March – Contest: Guess two of the main scene locations used in The Aleppo Code. Some of the scenes in the first two books were The Collector’s Club and the Humanities and Social Science Library on Bryant Park, NYC; The Western Wall and Zechariah’s Tomb, Jerusalem; St. Anthony’s Monastery, Egypt; Cairn T, Loughcrew, County Meath, Ireland.

April/May – Tie in with Kregel Back List promotions.

June – Contest: What is The Most Powerful Weapon the world has ever seen?

July/August – Unveil the cover of The Aleppo Code.Aleppo Code Cover

September – Promote the coming E-Book promotion from Kregel.

October – Launch date for The Aleppo Code – create some tie in to ‘Midnight Madness’ … at midnight of launch day, the first 12 people who send me an email get a free autographed copy of The Aleppo Code.

Tasks For Me to Tackle:

  • Keep my website and Facebook Author page active and current.
  • Schedule out-of-town speaking engagements for May through December, particularly in those areas where I show higher readership; (This one is a reach, but it’s worth a try.)
  • Engage services of a marketing consultant to increase my standing and visibility as an ‘expert’ speaker on events in the Middle East.
  • In the summer, begin purchasing advertising on Facebook (Goodreads? Other outlets?) and discuss with Kregel and marketing consultant how to get the most impact and best results from these ads.
  • As the launch date gets closer, recreate some of the Guerilla Marketing that I did in New York City prior to the launch of The Sacred Cipher … plaster subways and Metro North trains with The Aleppo Code postcards … when the books show up, visit every B&N in New York City area, hand out post cards, autograph the in-store books, talk to store staff about placement.
  • In September/October schedule local speaking engagements/book signings including local libraries, churches, etc.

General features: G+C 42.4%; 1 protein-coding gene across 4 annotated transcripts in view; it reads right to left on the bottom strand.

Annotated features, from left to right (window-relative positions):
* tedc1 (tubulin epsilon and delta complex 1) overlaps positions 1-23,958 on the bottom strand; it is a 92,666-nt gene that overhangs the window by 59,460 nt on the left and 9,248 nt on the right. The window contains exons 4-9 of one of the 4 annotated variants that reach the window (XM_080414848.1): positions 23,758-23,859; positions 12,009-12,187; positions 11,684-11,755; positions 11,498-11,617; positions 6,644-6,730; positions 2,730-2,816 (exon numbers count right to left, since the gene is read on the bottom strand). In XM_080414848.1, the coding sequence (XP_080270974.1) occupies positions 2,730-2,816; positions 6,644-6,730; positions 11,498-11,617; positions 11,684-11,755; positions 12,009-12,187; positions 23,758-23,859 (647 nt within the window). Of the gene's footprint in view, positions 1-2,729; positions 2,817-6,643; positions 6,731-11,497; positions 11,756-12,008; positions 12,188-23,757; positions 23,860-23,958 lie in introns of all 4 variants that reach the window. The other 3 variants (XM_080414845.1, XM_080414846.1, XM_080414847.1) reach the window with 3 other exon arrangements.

• Arrange in advance for on-line interviews and any other interaction I can have with bloggers, reviewers, podcast producers, etc.
  • Tasks For Kregel to Tackle:
  • Continue to actively market the new series title – THE JERUSALEM PROPHECIES – in all possible outlets.
  • A place we stumbled during the launch of The Brotherhood Conspiracy is that the reviewers on the blog tour were different than the ones used for The Sacred Cipher. Many of the early reviews started “I wish I had known this was a sequel …” For that reason, setting up an effective blog tour for The Aleppo Code is critical.

(One of the great commitments Kregel has agreed to is to strengthen the blog tour for the Aleppo Code. Under consideration is a blog tour that provides all three books for the reviewers, so they can follow the story arc of the series.)

 

  • Implement a Back-List promotion to drive people to book stores.
    • Create E-Book promotion for both The Sacred Cipher and The Brotherhood Conspiracy prior to the launch of The Aleppo Code.

I’ve learned a few things from creating this marketing plan and then trying to implement it. One, this marketing stuff takes a real commitment – and a lot of time. Two, it’s worth it. And, three, the work doesn’t end once the book is launched. Great … when do I get some sleep?

Have you ever developed a marketing strategy like this? What was the most successful thing you did?

Lessons I Learned From My Editor

From conception to finish, I spent a couple of years on my first novel, Shaken. I had a mentor who coached me, a professor who professionally edited the manuscript, and an internationally acclaimed novelist who provided a critique. But nothing affected my story quite as much as signing with my publisher and beginning work with my editor.

Writing is difficult. You are bleeding your emotional artery on the page, complete with life experiences, beliefs, and creativity. But editing? That became another playing field entirely. In my military-romance-driven brain, it could be described as surgery to remove shrapnel. Each piece of metal must be plucked for an individual to get back to full health. In a similar way, editing requires painful digging to remove everything that does not add value to the character. After the shrapnel of your story is removed, you are freed to enhance and improve your story until it’s as close to perfection as you can get it this side of heaven.

KarissLynch Kill Your Darlings

Working with an editor is refining, a true process of iron sharpening iron (just don’t throw the sword at them if you don’t like what they say), but ultimately, it is a beautiful journey. The longer I work with my editor, the more I am thankful that God gifted her to look at stories differently than I do. She makes me better, and she is constantly teaching me and reminding me of craft tips that just haven’t taken root yet. Over the course of writing The Heart of a Warrior series, here is what my editor has taught me:

  1. Timeline is everything.